My bone of contention comes from Ed Helms narration. He’s a little all over the place with his tone and delivery. I found it often grating and forced with (okay this isn’t on him) awkward and odd transitions – he’s working a line and the infliction changes with a cut or the subject changes. I fully admit, this happens to me a great deal for my own videos and narrations, but I’m new to editing and working in my movie room when when I have a few minutes, not professional editors. Just feels a little sloppy.
Penguins is just as one expects it to be, and that’s a-okay. It’s cute and fun, even with narration hiccups. B+
2007, Thiller (using loosely); Written by Gary Scott Thompson; Directed by Jon Avnet; Starring Al Pachino, Alicia Witt, LeeLee Sobeiski, Neal MacDonaugh. 108 minutes (yes, not 88…), R; First time watch; DVD. Reviewed by Bob
You just had a threatening run in with an unknown individual. Then you receive a phone call stating you have 88 minutes to live. You see, today is the execution date for a man you put away for multiple murders based on flimsy evidence (btw, you’re not a cop – but a hired forensics expert), man who has threatened you in the nine years he’s been in jail. What do you do? If you’re Al Pacino in this languid “thriller,” you shrug it off and teach a class. And even when the threat is deemed credible, you still slouch and slow walk your way through the unraveling of the “mystery.” It’s a mystery only in that the movie thinks it is, with leering looks at so so so so many red herrings and “clues”. Too bad the end result is exceedingly obvious, and it gets tiring making every. little. thing. into a question mark of involvement.
I don’t hide my love of awful, trashy, but entertaining thrillers. This is top-tier entertainingly bad thrillers so I had a great time at the ridiculous this and it’s ilk get to – see also this year’s Serenity. (The Intruder fell short. Boo. Review soon). It’s astounding I had such a great time, bearing that Al Pacino is not as gleefully over the top as he can be, but sleepily working his way through. Maybe that is why it worked/failed as well at it did. Pacino failing to give any sense of urgency as everyone else freaks out around him is a sight. Considering half the time he’s half-yelling orders into a cell phone, it’s a surprise.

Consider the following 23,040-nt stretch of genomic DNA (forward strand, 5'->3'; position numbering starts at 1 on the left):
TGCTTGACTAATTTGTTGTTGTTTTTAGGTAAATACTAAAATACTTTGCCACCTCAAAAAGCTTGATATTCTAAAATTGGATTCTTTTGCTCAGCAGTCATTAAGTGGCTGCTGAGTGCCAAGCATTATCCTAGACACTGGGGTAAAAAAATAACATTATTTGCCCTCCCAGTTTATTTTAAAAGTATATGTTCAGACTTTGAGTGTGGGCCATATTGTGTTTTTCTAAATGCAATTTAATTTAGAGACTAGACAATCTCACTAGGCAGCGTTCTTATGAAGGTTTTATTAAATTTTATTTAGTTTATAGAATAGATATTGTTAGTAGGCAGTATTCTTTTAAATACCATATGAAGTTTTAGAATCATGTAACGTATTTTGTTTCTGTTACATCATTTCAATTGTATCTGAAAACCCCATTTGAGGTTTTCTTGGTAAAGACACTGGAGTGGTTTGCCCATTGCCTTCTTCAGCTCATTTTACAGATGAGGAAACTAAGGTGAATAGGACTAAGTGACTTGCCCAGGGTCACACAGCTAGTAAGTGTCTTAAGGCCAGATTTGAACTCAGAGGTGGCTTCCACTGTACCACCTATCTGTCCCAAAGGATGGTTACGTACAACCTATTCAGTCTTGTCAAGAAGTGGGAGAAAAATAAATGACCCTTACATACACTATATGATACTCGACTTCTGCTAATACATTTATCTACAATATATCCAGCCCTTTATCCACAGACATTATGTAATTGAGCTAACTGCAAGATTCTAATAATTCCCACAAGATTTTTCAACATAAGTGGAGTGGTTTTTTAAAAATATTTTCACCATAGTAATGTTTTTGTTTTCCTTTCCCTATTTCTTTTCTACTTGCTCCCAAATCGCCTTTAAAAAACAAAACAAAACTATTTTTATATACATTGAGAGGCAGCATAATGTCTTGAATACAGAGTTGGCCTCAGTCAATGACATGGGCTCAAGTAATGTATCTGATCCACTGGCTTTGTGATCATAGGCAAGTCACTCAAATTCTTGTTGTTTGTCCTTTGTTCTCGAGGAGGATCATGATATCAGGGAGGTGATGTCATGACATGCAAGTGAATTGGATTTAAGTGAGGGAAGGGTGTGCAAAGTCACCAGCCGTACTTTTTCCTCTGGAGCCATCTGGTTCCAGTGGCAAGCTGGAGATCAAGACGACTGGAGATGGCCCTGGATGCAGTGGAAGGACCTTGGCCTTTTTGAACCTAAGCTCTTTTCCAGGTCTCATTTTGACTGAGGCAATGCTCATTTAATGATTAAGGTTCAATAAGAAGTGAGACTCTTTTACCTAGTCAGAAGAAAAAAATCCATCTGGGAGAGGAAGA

An example of the ridiculous; Pacino offers a cabbie 100 dollars to drive the cab as he works his way across Seattle (the film hits the Seattle setting check marks – an office facing the Space Needle from an impossible angle, one scene in Pioneer Square, everything else in Vancouver). It’s not to take the cab for the day, just to drive it. At regular speeds. With the cabbie sitting awkwardly in the back, slightly out of focus. See also Pacino’s weirdly specific memories of things he couldn’t see. Pacino stopping cars to see people’s hands, and yelling at MacDonaugh’s killer on CNN.
I had fun with dumb. Oooh-AHH! (since Pacino didn’t do it, I’ll have to)
4th (yes the last set in March was 21st… we be busy…)
The Legend of Hell House
1973; Horror; written by Richard Matheson from his novel; Directored by John Hough; Starring Roddy McDowell, Michael Gough, Pamela Franklin; PG; 95 minutes; Third Viewing. From his own DVD collection; Review by Bob.
The other, often forgotten, of the similarly titled haunted house stories/movies after The Haunting of Hill House and The House on Haunted Hill – so much so I kept messing up its title when Kim and I talked paranormal movies on the Podcast. Been a bit since I’ve seen it, so checking it out again; especially since I’ll be on a panel about Haunting Movies at Crypticon in May.
It’s too bad this one is often glossed over, for it deserves your attention. It’s claustrophobic, often intense, and rather shocking. The set up is similiar to The Haunting, a bunch of paranormal touched people go into a lush haunted mansion to study the malevelvent ghosts. Where The Haunting revels in brooding, off-screen terror; The Legend of Hell House is very direct. There are in your face horror moments and a great mystery to solve. Hough keeps his camera tight on the characters, using a great deal of extreme close up two-shots. We never feel safe, always on guard. The haunting takes many forms – throwing objects, possessions, etc and all are very well done. I’m not going to spoil how it unfolds but is often very surprising and unchoreographed. Matheson is always a fantastic writer and master storyteller and Hell House is no exception.